“Constructive anger usually leads people to feel that they’ve accomplished something somehow. They’ve protected somebody or solved a problem.”
So when you listen to GWAR at top volume in the office until you finally ask your boss for a raise, that’s a form of constructive anger. You’re building a form of aggressive emotional leverage, and it gives you the courage to solve an issue.
But it’s not all sunshine and smiles, dude!
Luskin is careful to say there’s a line between listening to something that inspires aggression and actually acting out on that anger. Needless to say, he is one guy you won’t catch throwing elbows in a mosh pit anytime soon. Luskin believes that when you enter the mosh pit and start engaging in violence, no matter how fake it might be (or how understanding the people you punch are) that’s where the line between constructive and destructive anger is being crossed.
As far as pumping up the volume, Luskin says there could be some value in the idea that people who enjoy getting blasted by guitar riffs and drum solos while screaming at the top of their lungs in a crowd of thousands of other heavy metal fans are actively engaging with their anger in a safe, temporary and controlled way. He says,
“It could be nothing different than doing other sorts of thrill-seeking. When people go bungee jumping…it stimulates adrenaline, it gives them a sense of adventure. It serves as a wonderful discharge for certain energies. It’s different strokes for different folks.”
Emotions are essentially something that we humans know how to use strategically; I mean how many times, when you’re honest with yourself, have you wanted to feel a certain way and when the feeling came you kept it going with music or behavior, even if it was an angry or sad feeling? Essentially what we’re saying is that avoiding being angry or hurt and only seeking ‘happy thoughts’ really won’t get you anywhere.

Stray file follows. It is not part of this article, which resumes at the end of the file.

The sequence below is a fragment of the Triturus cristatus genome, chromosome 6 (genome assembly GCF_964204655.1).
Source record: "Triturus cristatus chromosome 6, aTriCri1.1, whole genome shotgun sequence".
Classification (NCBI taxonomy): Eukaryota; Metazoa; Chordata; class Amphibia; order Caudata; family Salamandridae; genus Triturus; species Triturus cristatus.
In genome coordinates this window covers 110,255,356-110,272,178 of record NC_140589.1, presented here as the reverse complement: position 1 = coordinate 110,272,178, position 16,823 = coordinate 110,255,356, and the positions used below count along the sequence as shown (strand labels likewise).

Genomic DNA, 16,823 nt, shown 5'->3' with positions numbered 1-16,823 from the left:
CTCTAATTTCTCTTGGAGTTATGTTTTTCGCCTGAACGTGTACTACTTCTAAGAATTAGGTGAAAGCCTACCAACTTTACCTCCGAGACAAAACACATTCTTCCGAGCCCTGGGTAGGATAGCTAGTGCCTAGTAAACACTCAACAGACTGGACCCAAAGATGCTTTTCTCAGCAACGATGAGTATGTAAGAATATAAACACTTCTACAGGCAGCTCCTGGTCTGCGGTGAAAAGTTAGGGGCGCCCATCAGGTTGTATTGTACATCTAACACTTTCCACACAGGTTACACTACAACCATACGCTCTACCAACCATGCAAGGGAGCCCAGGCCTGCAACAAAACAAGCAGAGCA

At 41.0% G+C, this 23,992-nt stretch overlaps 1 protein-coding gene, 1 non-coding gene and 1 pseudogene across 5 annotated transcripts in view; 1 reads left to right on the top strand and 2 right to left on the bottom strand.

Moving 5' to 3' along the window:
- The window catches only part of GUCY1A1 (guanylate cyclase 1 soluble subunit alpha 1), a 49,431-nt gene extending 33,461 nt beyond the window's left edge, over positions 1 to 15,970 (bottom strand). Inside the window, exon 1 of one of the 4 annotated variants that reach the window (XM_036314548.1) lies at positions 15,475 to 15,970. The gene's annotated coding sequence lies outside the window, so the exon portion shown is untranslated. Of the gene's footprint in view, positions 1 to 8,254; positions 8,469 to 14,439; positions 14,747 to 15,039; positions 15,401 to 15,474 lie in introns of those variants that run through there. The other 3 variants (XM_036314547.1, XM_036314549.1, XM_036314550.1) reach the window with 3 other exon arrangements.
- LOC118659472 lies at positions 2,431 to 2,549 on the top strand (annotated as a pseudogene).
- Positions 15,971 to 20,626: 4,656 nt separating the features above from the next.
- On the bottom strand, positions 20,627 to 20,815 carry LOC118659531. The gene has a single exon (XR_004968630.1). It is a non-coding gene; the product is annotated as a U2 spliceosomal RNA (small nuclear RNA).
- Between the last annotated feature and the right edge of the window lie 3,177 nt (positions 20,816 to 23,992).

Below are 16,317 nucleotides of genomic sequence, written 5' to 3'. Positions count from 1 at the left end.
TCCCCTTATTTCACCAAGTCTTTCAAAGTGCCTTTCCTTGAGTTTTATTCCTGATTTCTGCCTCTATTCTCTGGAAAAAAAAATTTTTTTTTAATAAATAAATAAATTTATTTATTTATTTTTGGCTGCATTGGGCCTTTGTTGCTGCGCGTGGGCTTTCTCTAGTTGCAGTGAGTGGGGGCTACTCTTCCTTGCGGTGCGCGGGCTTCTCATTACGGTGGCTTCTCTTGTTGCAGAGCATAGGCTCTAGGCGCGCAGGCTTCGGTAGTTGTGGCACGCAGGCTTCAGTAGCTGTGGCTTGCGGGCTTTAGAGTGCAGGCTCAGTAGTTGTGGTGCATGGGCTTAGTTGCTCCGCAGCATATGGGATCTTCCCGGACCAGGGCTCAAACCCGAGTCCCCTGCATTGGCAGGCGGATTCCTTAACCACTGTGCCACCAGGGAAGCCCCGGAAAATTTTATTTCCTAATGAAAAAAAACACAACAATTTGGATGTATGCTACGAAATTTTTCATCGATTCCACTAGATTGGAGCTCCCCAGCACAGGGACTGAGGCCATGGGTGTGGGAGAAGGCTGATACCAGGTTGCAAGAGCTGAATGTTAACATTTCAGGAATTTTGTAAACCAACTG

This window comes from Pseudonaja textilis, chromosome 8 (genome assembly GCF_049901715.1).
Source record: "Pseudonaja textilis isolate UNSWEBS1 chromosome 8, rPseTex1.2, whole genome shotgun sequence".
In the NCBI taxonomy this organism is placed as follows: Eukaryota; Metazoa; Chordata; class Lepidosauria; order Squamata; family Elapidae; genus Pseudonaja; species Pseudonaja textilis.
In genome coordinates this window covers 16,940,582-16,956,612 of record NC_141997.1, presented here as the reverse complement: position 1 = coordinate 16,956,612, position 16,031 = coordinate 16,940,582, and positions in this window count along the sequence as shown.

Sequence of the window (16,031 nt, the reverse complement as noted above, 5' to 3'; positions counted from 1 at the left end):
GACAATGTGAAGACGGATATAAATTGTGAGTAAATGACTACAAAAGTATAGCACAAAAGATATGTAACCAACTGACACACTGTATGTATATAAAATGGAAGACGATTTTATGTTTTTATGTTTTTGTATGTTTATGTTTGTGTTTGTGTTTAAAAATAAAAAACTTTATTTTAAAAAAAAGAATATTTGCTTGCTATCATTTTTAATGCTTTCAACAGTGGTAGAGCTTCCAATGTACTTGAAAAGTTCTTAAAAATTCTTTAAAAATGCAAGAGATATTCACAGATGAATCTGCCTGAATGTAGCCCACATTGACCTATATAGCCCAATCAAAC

I agree, because I know the times I feel more intense feelings are the times I grow the most. Tamir has stated,
“We all have a deeply ingrained belief that we want to feel emotions that feel good and avoid those that feel bad at any cost. But emotions do much more for us than merely provide pleasure and pain.”
In my opinion, there is something very enduring about cranking the volume on your headphones to something that shakes your heart like a house in a hurricane. The paradox is that sometimes the more we try and shelter ourselves from the bad feelings, the more sensitive we become to them. Then they have the potential to do more damage, because we can’t face them with a smile.
Truly experiencing the painful or vexatious feelings through music is a constructive way to identify the feeling; to let that honest expression pass through you can be cleansing, and ultimately letting it be guided into growth is an experience we chose for ourselves that can actually cultivate our resilience.
Music is one element of the outside world that can have some influence on how we feel, and sometimes separating ourselves from the things that hurt us the most means we need to change those elements. Learning to create healthy emotional responses is one way we train ourselves to be healthier people, but for addicts it often means a lot more. If you or someone you love is struggling with substance abuse or addiction, please call toll-free 1-800-951-6135